5 things you didn't know about Guid in C#

January 21, 20205 Min Read
I'm pretty sure that you've already used Guids in C#, but have you ever stopped to think what they are under the hood?

I'm pretty sure that you've already used Guids in C#, but have you ever stopped to think what they are under the hood?

#1: Guids have a fixed size

A GUID is a 128-bit integer (16 bytes) value. That means that there are more than 300,000,000,000,000,000,000,000,000,000,000,000,000 different values. A big number, isn't it?

It is virtually impossible to have duplicates, so it is safe to use.

Notice that an unsigned long is made of 64 bits: the biggest integral value that we can have has half of the bits of a Guid. The only type with the same size is decimal, but here we must consider both the sign and the precision.

#2: Guid is a struct

Just like int and short, a Guid is a struct and not an object.

public struct Guid : IComparable, IComparable, IEquatable, IFormattable

Since this is a value type, if we pass it to a method, it won't change its value:

void Main()
{
    var initialGuid = Guid.NewGuid();
    Console.WriteLine("Before: "+ initialGuid);

    updateGuid(initialGuid);
    Console.WriteLine("After: "+ initialGuid);
}

void updateGuid(Guid tmpGuid){
    tmpGuid = Guid.NewGuid();
}

will print

Before: d7241bf7-2778-42a9-a2e2-99228ada8c54
After: d7241bf7-2778-42a9-a2e2-99228ada8c54

But, if we use the ref keyword

void Main()
{
    var initialGuid = Guid.NewGuid();
    Console.WriteLine("Before: "+initialGuid);

    updateGuidRef(ref initialGuid);
    Console.WriteLine("AfterRef: "+initialGuid);
}

void updateGuidRef( ref Guid tmpGuid)
{
    tmpGuid = Guid.NewGuid();
}

we will have

Before: f93239da-4d20-4cb9-a8b7-df9002e4a042
AfterRef: b4274547-089b-42c9-a2d1-5d4d3a62f37a

#3: You can create a Guid

For sure, the typical way of creating a Guid is using the static method Guid.NewGuid(). There are other ways to generate them.

If you want to create an empty Guid, you can use Guid.Empty: it will return a Guid composed only by 0s, like 00000000-0000-0000-0000-000000000000. Since we are talking about a struct, it doesn't make sense to have a null value, of course!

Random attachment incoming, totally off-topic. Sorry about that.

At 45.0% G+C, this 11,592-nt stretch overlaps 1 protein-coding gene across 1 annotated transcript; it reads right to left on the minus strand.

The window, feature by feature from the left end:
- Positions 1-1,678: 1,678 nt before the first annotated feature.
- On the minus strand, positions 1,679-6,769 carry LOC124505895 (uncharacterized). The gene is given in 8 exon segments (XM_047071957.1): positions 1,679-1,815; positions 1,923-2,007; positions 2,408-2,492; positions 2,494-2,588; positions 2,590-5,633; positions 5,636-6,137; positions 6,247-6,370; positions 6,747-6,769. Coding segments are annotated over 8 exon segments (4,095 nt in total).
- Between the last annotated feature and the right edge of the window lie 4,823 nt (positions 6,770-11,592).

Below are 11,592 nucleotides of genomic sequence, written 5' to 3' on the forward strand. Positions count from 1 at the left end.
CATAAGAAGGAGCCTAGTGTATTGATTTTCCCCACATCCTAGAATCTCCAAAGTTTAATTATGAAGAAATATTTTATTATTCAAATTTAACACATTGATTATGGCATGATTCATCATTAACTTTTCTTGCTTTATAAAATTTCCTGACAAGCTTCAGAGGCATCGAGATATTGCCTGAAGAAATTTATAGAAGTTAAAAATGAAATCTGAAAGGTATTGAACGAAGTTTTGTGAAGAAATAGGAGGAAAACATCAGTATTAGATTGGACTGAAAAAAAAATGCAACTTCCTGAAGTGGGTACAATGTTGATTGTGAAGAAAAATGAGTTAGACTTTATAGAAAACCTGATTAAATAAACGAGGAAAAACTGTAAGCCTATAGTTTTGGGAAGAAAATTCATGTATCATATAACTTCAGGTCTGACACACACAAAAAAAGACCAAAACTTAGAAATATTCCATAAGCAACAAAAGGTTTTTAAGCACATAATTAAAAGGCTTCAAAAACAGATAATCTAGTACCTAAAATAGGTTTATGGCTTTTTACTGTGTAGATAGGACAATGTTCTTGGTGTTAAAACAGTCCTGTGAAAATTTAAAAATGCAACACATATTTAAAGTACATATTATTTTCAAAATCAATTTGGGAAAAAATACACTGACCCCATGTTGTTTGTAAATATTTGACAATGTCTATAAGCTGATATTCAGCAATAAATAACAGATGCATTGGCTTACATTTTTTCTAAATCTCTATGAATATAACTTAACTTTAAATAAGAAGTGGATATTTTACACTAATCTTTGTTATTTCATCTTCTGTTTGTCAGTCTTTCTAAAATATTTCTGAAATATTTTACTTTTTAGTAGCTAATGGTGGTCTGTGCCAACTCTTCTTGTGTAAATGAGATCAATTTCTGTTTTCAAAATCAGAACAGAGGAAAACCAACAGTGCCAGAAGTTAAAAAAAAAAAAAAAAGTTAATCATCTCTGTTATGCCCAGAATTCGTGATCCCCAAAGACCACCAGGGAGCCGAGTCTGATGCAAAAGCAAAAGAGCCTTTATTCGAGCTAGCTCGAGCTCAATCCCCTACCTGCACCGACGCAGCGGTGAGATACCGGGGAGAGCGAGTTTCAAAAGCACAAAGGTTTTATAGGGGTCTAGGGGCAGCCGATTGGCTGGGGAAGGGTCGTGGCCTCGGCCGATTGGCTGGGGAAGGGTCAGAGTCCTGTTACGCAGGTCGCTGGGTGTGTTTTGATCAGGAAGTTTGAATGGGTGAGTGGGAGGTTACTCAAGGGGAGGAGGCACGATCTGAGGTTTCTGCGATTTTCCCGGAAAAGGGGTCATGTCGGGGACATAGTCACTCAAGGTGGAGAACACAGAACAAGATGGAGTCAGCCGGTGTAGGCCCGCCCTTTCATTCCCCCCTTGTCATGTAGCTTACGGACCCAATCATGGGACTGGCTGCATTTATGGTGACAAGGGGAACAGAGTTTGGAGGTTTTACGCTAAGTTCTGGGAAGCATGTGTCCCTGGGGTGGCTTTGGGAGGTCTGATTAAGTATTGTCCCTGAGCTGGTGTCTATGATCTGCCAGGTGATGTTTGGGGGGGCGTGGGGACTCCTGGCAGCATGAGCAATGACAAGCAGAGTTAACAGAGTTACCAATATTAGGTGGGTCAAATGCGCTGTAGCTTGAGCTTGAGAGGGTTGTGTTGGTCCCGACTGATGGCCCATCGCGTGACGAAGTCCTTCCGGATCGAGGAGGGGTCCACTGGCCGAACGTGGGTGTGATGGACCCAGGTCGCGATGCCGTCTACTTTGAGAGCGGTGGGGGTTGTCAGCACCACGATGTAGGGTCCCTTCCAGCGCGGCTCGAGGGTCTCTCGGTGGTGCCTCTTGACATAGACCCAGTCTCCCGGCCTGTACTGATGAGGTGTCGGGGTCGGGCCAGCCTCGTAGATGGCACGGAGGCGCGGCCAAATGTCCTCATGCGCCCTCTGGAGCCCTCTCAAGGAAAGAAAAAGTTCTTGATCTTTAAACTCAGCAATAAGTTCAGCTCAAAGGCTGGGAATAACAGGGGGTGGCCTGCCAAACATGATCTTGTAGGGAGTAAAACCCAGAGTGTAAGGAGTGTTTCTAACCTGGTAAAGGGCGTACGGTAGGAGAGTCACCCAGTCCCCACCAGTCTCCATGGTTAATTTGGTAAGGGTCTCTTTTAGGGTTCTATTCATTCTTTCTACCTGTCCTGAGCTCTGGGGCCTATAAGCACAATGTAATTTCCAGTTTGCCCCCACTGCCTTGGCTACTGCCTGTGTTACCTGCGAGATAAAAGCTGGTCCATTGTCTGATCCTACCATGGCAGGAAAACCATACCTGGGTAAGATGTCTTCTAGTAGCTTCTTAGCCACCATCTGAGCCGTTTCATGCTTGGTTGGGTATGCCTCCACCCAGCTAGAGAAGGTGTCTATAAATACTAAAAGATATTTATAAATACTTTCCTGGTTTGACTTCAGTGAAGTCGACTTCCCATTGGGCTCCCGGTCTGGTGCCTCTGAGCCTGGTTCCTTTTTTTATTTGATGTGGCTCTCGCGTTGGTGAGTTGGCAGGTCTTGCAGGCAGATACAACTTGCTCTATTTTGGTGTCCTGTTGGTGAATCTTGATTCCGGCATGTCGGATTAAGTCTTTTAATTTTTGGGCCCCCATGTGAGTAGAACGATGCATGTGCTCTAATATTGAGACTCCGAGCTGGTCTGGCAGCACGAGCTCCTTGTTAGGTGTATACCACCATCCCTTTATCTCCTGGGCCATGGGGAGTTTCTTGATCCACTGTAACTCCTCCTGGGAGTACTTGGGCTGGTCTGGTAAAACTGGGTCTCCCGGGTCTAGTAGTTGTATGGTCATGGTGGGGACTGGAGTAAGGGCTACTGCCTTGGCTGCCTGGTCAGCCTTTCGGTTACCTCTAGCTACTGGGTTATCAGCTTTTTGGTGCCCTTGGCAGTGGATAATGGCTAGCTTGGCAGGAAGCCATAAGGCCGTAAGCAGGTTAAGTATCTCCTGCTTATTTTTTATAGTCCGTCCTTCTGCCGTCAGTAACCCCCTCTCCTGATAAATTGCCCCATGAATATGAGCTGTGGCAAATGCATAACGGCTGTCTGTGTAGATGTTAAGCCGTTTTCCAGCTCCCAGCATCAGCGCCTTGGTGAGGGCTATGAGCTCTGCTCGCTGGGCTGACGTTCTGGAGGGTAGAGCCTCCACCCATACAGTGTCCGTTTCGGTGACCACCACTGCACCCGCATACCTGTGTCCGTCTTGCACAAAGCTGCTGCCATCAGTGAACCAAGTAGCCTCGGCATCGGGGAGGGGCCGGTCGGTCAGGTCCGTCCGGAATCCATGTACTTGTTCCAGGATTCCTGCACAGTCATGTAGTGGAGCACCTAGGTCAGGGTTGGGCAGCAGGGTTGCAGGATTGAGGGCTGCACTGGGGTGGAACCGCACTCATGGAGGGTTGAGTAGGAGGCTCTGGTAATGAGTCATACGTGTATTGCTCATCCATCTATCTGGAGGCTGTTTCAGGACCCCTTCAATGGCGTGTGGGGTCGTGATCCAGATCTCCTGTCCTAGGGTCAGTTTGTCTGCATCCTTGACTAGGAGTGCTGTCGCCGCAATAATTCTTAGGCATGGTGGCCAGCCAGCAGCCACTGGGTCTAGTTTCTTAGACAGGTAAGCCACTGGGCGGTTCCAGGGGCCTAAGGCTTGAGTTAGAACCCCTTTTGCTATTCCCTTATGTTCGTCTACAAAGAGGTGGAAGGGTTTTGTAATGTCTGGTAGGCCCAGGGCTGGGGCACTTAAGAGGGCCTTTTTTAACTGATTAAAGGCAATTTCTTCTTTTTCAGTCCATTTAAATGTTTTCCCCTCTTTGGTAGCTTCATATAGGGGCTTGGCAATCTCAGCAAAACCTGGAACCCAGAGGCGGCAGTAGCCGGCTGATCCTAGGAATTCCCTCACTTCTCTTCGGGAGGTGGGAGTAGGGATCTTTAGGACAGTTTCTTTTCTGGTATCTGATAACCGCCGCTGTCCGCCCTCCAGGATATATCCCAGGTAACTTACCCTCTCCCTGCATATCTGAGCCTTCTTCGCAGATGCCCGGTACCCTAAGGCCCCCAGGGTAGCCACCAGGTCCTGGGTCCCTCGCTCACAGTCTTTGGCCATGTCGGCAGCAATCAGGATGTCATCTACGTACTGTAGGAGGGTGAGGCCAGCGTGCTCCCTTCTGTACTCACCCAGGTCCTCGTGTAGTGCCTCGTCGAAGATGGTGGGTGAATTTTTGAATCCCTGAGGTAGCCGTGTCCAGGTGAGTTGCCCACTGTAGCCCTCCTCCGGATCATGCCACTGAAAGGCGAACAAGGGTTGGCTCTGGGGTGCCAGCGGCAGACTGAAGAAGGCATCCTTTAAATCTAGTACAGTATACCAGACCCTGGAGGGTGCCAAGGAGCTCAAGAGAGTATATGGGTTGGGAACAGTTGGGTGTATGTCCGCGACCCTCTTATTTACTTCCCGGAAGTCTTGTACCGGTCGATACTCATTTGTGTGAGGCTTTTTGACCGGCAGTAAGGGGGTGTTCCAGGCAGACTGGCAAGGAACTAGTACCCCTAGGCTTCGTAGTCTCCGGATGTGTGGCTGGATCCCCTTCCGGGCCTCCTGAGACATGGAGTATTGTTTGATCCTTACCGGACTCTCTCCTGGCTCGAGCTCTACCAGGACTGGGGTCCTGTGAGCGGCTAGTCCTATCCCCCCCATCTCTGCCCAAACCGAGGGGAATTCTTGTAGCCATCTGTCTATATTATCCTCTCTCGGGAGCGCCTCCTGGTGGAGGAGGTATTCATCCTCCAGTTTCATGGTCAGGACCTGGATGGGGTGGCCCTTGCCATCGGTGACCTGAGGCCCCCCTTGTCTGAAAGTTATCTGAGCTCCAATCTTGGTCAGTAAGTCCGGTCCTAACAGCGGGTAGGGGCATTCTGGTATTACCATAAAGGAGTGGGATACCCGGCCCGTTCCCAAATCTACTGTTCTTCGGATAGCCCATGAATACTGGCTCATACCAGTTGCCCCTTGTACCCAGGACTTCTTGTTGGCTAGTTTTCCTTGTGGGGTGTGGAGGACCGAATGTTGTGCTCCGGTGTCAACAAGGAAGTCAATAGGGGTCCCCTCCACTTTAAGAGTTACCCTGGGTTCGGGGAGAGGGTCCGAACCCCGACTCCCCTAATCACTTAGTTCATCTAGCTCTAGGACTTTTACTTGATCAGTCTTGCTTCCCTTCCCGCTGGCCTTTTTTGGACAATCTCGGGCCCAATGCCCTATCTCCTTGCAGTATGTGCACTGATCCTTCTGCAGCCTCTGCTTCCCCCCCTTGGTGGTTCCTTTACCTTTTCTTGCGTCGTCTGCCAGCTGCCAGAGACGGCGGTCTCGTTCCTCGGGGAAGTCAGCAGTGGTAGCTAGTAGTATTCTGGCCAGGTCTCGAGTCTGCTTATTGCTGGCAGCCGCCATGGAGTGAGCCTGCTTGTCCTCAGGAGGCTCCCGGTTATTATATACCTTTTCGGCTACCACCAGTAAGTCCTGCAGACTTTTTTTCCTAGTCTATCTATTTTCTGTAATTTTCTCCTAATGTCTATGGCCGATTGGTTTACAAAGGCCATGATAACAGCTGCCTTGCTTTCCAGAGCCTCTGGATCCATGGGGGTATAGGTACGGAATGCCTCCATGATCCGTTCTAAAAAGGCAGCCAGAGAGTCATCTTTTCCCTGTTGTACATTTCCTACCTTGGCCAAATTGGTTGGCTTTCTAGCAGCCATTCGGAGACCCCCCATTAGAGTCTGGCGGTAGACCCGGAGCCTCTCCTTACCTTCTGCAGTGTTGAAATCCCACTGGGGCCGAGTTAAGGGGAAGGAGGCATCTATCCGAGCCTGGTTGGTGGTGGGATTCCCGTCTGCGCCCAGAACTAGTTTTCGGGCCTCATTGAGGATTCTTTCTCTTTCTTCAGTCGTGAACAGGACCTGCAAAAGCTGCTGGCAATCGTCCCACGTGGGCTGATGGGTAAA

If you already have a GUID stored as string, you can parse it with Guid.Parse and Guid.TryParse. Just like for DateTime and for integers, the first one works only if the input string has a valid value, the second one tries to parse a value and assign it to a variable.

var guid1 = Guid.Parse("fc072692-d322-448b-9b1b-ba3443943579");
Console.WriteLine("Guid1: " + guid1);

Guid.TryParse("fc072692-d322-448b-9b1b-ba3443943579", out var guid2);
Console.WriteLine("Guid2: "+guid2);

You can also use the simple constructor, like

var guid = new Guid("fc072692-d322-448b-9b1b-ba3443943579");

or some of the more advanced constructors that operate at low level: for example, you can use a byte array as an input to the constructor, and have it converted to Guid. Of course, the array must be of 16 bytes.

var bytes = new byte[16];
var guid = new Guid(bytes); // 00000000-0000-0000-0000-000000000000

#4: A Guid has multiple formats

Now that you know that a Guid is made of 16 bytes, you can think "are the hyphens part of those bytes?".

Well, no: those are part of the default string representation of a Guid.

When using the ToString() method you can specify the format that you want. There are different types:

  • D: 32 digits, but with the hyphens. This is the default
  • N: 32 digits, without any other symbols
  • B: here we have the hyphens, and the string is enclosed in braces
  • P: similar to B, but with parentheses instead of braces
  • X: here we have the hexadecimal representation of the guid.

If we try to print the same Guid with the different formats, we can have something like

var tmpGuid = Guid.NewGuid();
Console.WriteLine("D \t"+tmpGuid.ToString("D"));
Console.WriteLine("N \t"+tmpGuid.ToString("N"));
Console.WriteLine("B \t"+tmpGuid.ToString("B"));
Console.WriteLine("P \t"+tmpGuid.ToString("P"));
Console.WriteLine("X \t"+tmpGuid.ToString("X"));

that will print

D   e10deb88-171b-4c34-81f7-05fc17d16316
N   e10deb88171b4c3481f705fc17d16316
B   {e10deb88-171b-4c34-81f7-05fc17d16316}
P   (e10deb88-171b-4c34-81f7-05fc17d16316)
X   {0xe10deb88,0x171b,0x4c34,{0x81,0xf7,0x05,0xfc,0x17,0xd1,0x63,0x16}}

Do you remember the Guid.Parse method that I showed before? Well, there is a secret sibling! Guid.ParseExact converts a string into a Guid only if it has the expected format.

So

Guid.ParseExact("(e10deb88-171b-4c34-81f7-05fc17d16316)", "P");

will work, but

Guid.ParseExact("(e10deb88-171b-4c34-81f7-05fc17d16316)", "N");

and

Guid.ParseExact("{e10deb88-171b-4c34-81f7-05fc17d16316}", "P");

won't.

#5: Guids have NOT a fixed size

As I said, a Guid takes 16 bytes. So it's easy to suppose that sizeof(Guid) will return 16.

Well... no! It doesn't even compile, because _'Guid' does not have a predefined size; therefore you can use sizeofonly in an unsafe context.

That's because the size of a Guid is constant, but the memory allocated by the CLR isn't necessary constant (because for some architecture it can add a padding at the end, at the beginning or within the allocated memory).

So, you can see the value in 2 ways: using the unsafe operator

unsafe
{
    sizeof(Guid);
}

or using the Marshal.SizeOf method from System.Runtime.InteropServices.

Marshal.SizeOf()

Wrapping up

Not so boring, isn't it? For sure, this is a great functionality of C#, and I hope I've triggered your curiosity about the hidden aspects of this language.

Happy coding!

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